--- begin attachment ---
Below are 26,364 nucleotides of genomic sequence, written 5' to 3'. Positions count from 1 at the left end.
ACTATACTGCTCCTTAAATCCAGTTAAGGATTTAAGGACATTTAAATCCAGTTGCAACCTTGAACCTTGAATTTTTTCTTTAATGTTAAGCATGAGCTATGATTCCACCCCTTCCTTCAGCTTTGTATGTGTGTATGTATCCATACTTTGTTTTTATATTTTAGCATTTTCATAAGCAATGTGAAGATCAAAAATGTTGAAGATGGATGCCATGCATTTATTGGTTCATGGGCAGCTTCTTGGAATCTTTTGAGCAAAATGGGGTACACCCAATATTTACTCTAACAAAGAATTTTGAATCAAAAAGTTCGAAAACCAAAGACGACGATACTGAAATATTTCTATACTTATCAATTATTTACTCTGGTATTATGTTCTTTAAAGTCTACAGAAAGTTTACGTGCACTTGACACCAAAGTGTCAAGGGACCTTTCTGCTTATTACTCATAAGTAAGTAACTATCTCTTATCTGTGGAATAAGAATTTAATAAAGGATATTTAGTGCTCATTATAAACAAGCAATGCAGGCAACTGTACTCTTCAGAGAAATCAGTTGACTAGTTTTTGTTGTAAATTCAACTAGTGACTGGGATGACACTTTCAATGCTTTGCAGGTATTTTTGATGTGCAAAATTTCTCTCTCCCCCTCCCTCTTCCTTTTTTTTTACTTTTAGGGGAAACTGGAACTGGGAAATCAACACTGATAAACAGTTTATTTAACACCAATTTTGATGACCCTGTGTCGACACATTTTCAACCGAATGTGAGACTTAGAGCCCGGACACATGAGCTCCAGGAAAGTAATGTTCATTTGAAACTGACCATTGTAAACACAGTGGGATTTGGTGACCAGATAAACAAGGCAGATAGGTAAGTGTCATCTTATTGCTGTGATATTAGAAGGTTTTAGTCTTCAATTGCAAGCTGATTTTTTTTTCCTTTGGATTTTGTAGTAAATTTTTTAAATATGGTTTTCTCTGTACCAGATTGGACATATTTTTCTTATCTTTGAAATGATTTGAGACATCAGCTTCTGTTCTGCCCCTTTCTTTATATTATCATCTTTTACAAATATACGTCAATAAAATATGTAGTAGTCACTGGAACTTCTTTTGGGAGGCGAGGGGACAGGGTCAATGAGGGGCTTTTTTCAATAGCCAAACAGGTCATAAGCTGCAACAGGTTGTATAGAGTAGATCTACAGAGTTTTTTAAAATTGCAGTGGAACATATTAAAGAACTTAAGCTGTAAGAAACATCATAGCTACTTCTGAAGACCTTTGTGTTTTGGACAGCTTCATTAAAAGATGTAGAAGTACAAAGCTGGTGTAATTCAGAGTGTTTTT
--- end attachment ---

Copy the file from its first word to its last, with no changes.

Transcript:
Below are 26,364 nucleotides of genomic sequence, written 5' to 3'. Positions count from 1 at the left end.
ACTATACTGCTCCTTAAATCCAGTTAAGGATTTAAGGACATTTAAATCCAGTTGCAACCTTGAACCTTGAATTTTTTCTTTAATGTTAAGCATGAGCTATGATTCCACCCCTTCCTTCAGCTTTGTATGTGTGTATGTATCCATACTTTGTTTTTATATTTTAGCATTTTCATAAGCAATGTGAAGATCAAAAATGTTGAAGATGGATGCCATGCATTTATTGGTTCATGGGCAGCTTCTTGGAATCTTTTGAGCAAAATGGGGTACACCCAATATTTACTCTAACAAAGAATTTTGAATCAAAAAGTTCGAAAACCAAAGACGACGATACTGAAATATTTCTATACTTATCAATTATTTACTCTGGTATTATGTTCTTTAAAGTCTACAGAAAGTTTACGTGCACTTGACACCAAAGTGTCAAGGGACCTTTCTGCTTATTACTCATAAGTAAGTAACTATCTCTTATCTGTGGAATAAGAATTTAATAAAGGATATTTAGTGCTCATTATAAACAAGCAATGCAGGCAACTGTACTCTTCAGAGAAATCAGTTGACTAGTTTTTGTTGTAAATTCAACTAGTGACTGGGATGACACTTTCAATGCTTTGCAGGTATTTTTGATGTGCAAAATTTCTCTCTCCCCCTCCCTCTTCCTTTTTTTTTACTTTTAGGGGAAACTGGAACTGGGAAATCAACACTGATAAACAGTTTATTTAACACCAATTTTGATGACCCTGTGTCGACACATTTTCAACCGAATGTGAGACTTAGAGCCCGGACACATGAGCTCCAGGAAAGTAATGTTCATTTGAAACTGACCATTGTAAACACAGTGGGATTTGGTGACCAGATAAACAAGGCAGATAGGTAAGTGTCATCTTATTGCTGTGATATTAGAAGGTTTTAGTCTTCAATTGCAAGCTGATTTTTTTTTCCTTTGGATTTTGTAGTAAATTTTTTAAATATGGTTTTCTCTGTACCAGATTGGACATATTTTTCTTATCTTTGAAATGATTTGAGACATCAGCTTCTGTTCTGCCCCTTTCTTTATATTATCATCTTTTACAAATATACGTCAATAAAATATGTAGTAGTCACTGGAACTTCTTTTGGGAGGCGAGGGGACAGGGTCAATGAGGGGCTTTTTTCAATAGCCAAACAGGTCATAAGCTGCAACAGGTTGTATAGAGTAGATCTACAGAGTTTTTTAAAATTGCAGTGGAACATATTAAAGAACTTAAGCTGTAAGAAACATCATAGCTACTTCTGAAGACCTTTGTGTTTTGGACAGCTTCATTAAAAGATGTAGAAGTACAAAGCTGGTGTAATTCAGAGTGTTTTT